11. Provide validation to outputs.  Build a way for outputs to be validated against a set of criteria to ensure the exist within a set of bounds, potentially in the context of the linked application.  The model might be built to provide data X and might be correct as far as the model is concerned, but the application may be using that data in a way unexpected by the model designer and further guard rails may be built into the application itself.  These aren’t just application health protections, but might be protections tied to the “intent” of the system.  For example, the model has “learned” to interact with customers with slang, but further downstream the system might catch this type of interaction based on rules for all interactions.   Further, you may follow the guidelines for human-AI interaction and build visibility into the customer interaction to ensure a human knows it is not interacting with another human, but with a machine. Finally, you need to build ML ops into your approach, with an ability to monitor for the health of the AI model and know if it is working.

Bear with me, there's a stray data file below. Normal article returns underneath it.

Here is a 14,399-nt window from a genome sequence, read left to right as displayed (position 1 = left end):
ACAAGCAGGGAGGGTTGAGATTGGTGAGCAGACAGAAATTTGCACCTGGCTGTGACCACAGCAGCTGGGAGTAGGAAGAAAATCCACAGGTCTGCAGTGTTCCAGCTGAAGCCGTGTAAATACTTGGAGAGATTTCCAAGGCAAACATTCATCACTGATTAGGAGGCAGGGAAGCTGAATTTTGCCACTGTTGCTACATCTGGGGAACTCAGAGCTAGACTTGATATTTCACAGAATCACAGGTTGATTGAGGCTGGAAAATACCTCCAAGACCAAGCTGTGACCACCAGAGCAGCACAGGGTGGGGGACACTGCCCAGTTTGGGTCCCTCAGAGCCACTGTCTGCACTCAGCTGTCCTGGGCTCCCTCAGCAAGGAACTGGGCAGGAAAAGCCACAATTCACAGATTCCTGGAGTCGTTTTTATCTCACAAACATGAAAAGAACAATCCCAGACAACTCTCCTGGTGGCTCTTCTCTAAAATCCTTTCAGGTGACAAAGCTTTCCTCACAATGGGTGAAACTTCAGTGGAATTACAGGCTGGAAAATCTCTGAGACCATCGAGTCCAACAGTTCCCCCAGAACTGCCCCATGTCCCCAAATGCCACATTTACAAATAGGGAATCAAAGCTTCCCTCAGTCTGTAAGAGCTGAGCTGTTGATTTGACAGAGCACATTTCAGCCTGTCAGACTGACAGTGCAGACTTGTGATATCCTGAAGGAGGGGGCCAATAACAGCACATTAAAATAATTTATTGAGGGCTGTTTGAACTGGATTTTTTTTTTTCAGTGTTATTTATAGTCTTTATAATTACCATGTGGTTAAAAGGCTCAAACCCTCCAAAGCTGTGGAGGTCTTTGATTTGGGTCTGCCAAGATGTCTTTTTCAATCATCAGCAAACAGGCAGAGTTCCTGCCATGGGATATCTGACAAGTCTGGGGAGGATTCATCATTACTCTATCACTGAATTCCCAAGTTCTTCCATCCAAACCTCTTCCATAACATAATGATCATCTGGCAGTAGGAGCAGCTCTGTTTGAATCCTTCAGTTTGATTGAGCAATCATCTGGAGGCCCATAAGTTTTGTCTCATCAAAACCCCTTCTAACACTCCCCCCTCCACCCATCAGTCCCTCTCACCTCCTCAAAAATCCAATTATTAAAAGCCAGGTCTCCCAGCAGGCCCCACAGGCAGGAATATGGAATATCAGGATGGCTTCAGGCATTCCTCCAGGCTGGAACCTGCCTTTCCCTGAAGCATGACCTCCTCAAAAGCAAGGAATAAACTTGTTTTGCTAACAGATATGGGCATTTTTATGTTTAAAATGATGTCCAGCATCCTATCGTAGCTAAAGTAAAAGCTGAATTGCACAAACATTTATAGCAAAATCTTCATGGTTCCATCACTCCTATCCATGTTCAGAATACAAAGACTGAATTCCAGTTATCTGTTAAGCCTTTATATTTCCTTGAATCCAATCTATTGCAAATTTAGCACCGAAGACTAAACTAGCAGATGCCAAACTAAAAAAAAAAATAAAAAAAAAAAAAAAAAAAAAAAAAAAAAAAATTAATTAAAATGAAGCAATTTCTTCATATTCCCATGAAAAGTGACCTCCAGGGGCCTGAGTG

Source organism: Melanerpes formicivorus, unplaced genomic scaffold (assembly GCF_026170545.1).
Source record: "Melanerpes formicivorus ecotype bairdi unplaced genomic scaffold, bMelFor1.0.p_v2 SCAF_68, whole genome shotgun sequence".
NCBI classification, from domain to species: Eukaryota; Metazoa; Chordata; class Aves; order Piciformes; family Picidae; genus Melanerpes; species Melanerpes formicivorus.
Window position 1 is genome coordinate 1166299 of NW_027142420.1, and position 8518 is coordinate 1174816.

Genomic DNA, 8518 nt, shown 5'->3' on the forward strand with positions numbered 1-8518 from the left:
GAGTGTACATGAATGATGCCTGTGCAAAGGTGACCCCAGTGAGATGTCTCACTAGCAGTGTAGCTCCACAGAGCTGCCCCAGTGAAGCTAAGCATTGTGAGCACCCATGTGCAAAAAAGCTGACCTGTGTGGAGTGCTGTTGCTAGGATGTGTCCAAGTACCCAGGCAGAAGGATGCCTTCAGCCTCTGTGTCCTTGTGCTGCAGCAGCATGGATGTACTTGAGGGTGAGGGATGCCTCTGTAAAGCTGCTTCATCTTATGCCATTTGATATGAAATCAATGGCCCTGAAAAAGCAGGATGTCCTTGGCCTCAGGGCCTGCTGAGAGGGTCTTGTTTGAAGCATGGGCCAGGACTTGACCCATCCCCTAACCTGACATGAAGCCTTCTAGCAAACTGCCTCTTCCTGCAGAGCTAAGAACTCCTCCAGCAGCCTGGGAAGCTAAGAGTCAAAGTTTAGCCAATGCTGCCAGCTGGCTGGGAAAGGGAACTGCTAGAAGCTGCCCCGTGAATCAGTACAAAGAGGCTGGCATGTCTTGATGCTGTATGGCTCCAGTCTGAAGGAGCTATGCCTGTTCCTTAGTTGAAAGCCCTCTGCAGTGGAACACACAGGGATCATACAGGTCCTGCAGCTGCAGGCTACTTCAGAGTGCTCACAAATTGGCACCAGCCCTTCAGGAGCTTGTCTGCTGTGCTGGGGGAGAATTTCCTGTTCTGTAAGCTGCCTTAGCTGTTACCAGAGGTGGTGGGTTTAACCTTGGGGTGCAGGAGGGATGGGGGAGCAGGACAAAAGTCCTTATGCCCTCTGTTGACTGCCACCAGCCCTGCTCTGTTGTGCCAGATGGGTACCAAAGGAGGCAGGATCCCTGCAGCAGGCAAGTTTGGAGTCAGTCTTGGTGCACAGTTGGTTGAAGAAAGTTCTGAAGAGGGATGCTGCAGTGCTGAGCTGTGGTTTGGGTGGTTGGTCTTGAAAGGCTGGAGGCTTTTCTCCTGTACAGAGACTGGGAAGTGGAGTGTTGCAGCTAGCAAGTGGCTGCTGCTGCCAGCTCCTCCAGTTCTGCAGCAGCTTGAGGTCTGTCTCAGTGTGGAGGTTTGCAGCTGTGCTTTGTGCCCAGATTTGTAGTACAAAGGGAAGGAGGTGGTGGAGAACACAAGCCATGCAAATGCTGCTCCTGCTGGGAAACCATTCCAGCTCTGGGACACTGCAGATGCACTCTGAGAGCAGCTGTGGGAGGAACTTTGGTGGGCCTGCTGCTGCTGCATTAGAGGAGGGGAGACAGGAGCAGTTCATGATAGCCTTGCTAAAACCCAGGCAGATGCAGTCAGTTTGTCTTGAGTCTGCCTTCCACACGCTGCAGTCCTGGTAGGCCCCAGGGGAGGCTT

12. Plan for training of impacted workers and opportunities.  In some cases the AI system may change the characteristics of jobs, or even eliminate jobs that previously performed certain functions.  The reverse side is that AI stands to increase the opportunity and earning potential of those individuals if they can rise with the AI system and perform complementary functions.  A business should identify early in the lifecycle how they can point individuals impacted in a direction of self-improvement to be part of the long term picture.  If they do, they will easily pay for themselves in model improvement, advisory, and defining the next mission, leading to value down the road.  We know that businesses are better when we help individuals become the best versions of themselves… this is an opportunity to do that.

  13. Product, not Project Thinking.  The system you’ve built is not perfect.  This is the opportunity to identify where you look for ways to mitigate ethical or functional concerns where the model is missing them.  It is tremendously unlikely that you will identify all of these gaps initially and your mentality needs to shift from project to product thinking.  Plan that the system will miss, have gaps, need adjustments and plan to address through agile sprints to keep making the system better.  In the same way, implement guard rails early to test and iterate on features vs. “big bang” release approaches which have the potential of highlighting functional or ethical issues on day 1.  Instead, built it like a product you intend to stick, but want to get right.